- American Psychological Association (APA) State Licensure and Certification Information for Psychologists: Includes contact information for each state’s board of psychology, scope of practice, and educational and examination requirements for licensure.
- Association of State and Provincial Psychology Boards (ASPPB): For more information on state licensing requirements, including exam information, licensing, and policy information, visit the ASPPB.
Frequently Asked Questions
Are specific courses required to earn a psychologist license?
Licensing requirements for psychologists, including coursework requirements, vary by state. All states require a degree from an APA-accredited program, which must include coursework in topics such as ethics, diversity, and supervision skills. Some states may also require additional coursework in topics not mandated by APA, such as human sexuality, substance use, or child abuse. For specific information on how to become a licensed psychologist in your state, check with your state psychologist licensing authority.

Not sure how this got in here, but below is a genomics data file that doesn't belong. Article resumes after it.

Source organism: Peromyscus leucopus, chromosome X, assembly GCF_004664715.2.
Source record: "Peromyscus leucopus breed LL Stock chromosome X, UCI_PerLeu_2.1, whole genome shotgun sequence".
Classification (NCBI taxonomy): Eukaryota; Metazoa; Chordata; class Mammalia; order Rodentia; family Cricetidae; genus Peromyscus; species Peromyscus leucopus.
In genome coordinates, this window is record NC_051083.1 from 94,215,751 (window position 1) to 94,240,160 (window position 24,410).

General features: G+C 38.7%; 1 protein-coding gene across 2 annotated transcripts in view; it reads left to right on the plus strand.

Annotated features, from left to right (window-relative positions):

How can I find out if a specific degree program will qualify me for a psychology license?
Psychology degree curricula vary widely between schools. Most state boards of psychology require candidates for psychology licensure to hold a graduate degree from an accredited school. Accreditation from one of the six regional education accrediting associations and/or from the APA is commonly required. These requirements are usually outlined in each state’s psychologist licensing laws. You can also contact the degree programs you are considering to verify whether the program meets licensing requirements in your state.
What is the difference between a psychologist license and psychologist certification?
A psychologist license is a license to practice psychology granted through a state licensing authority, whereas psychologist certification is an additional credential, usually in a unique specialty, granted by a professional association or licensing board. Pursuing certification beyond initial licensure can demonstrate a higher level of professional competency and may allow a psychologist to command a higher salary.